She came to America legally in the early ‘80s. In her family, children usually don’t leave the house until they get married, but she was set on leaving, with or without permission. Her mother noticed this and told her father that if she was going to leave, they might as well arrange for her to live with her cousin in Bradenton and provide the necessary funding. He agreed.
“I remember I was jumping in the street when he told me,” she said.
She lived with her cousin and studied English at a vocational school until she met Jim and started a family of her own.
Marlene went through the proper channels to become a citizen of the United States, but she knows it’s not so easy for others in more difficult situations. She wasn’t victimized herself, but she heard from friends and family in Honduras about street gangs targeting children for forced recruitment.
She thinks she’d do anything to protect her family if she was in that position, including immigrating illegally to a safer country.
“They are desperate, so I don’t blame them. They are doing the best for their own families,” she said. “I can’t judge them.”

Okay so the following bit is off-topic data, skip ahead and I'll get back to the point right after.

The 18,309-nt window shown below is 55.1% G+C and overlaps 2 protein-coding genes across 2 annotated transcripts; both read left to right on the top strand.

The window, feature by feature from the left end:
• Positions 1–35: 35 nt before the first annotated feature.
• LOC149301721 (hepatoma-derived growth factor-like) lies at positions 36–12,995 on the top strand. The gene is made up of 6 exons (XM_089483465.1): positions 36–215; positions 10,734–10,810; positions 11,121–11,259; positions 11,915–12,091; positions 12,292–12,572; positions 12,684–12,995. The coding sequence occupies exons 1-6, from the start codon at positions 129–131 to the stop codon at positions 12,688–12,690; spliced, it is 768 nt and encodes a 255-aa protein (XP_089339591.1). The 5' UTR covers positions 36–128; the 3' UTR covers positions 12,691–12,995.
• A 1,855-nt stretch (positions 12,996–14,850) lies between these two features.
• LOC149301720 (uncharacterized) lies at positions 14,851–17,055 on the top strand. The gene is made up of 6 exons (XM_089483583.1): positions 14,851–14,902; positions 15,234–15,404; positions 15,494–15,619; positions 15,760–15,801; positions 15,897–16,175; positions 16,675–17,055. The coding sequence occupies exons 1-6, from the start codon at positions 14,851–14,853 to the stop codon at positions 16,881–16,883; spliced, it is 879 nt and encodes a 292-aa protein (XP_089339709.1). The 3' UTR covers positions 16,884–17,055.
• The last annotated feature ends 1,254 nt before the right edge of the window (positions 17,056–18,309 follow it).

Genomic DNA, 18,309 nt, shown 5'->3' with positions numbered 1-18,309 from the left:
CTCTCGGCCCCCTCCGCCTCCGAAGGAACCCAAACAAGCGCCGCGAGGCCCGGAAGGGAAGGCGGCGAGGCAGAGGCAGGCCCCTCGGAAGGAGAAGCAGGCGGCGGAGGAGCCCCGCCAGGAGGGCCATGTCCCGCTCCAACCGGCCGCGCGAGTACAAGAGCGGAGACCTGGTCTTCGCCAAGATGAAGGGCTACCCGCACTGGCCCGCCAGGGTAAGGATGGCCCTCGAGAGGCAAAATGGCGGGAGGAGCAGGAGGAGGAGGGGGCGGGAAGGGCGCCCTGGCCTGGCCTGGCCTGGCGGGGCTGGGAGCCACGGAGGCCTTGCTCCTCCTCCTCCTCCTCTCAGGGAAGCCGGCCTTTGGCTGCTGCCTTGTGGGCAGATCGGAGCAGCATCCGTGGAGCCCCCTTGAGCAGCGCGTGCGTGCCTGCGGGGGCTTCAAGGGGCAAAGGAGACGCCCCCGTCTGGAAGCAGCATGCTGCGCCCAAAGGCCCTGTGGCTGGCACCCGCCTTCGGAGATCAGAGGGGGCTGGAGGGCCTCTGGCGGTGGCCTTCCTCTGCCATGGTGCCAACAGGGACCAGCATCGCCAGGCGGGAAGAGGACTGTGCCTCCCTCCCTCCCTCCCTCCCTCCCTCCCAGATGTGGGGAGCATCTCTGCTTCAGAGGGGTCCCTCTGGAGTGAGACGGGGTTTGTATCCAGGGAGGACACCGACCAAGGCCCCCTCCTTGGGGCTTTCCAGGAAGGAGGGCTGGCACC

She hadn’t learned much about the history of America until studying for citizenship and again when her sons were in school. She said she was fascinated with how the first colonizers came to America to practice religious freedom and live free of England’s tyranny.
“It’s beautiful,” she said. “I don’t think there is a country like this country.”
And yet, she isn’t quite sure yet who should lead this country she loves so much.
In general, she is happy with what Trump has done during his time in office. She thinks the economy is good, pro-life policy is being enacted, and Trump is bringing troops home. He even moved the American embassy to Jerusalem, something she praised.
But she also has family back in Honduras, and she wants them to come live in the States. She knows it won’t be easy for them if Trump wins a second term.
Some might see her as an anomaly, but she just does what she feels is right in the eyes of God.
“A lot of people think we may be stupid when we put importance on babies and Christian views, but that’s what we are,” she said of those who share her opinions. “We are either Christians or not, and Christianity should permeate your actions and your beliefs.”
She’s not certain who she’ll cast her vote for next November. She has to pray on it some more.
Until then, she’ll try to be Jesus’ hands and feet each Monday evening, sharing God’s message one slip of paper at a time.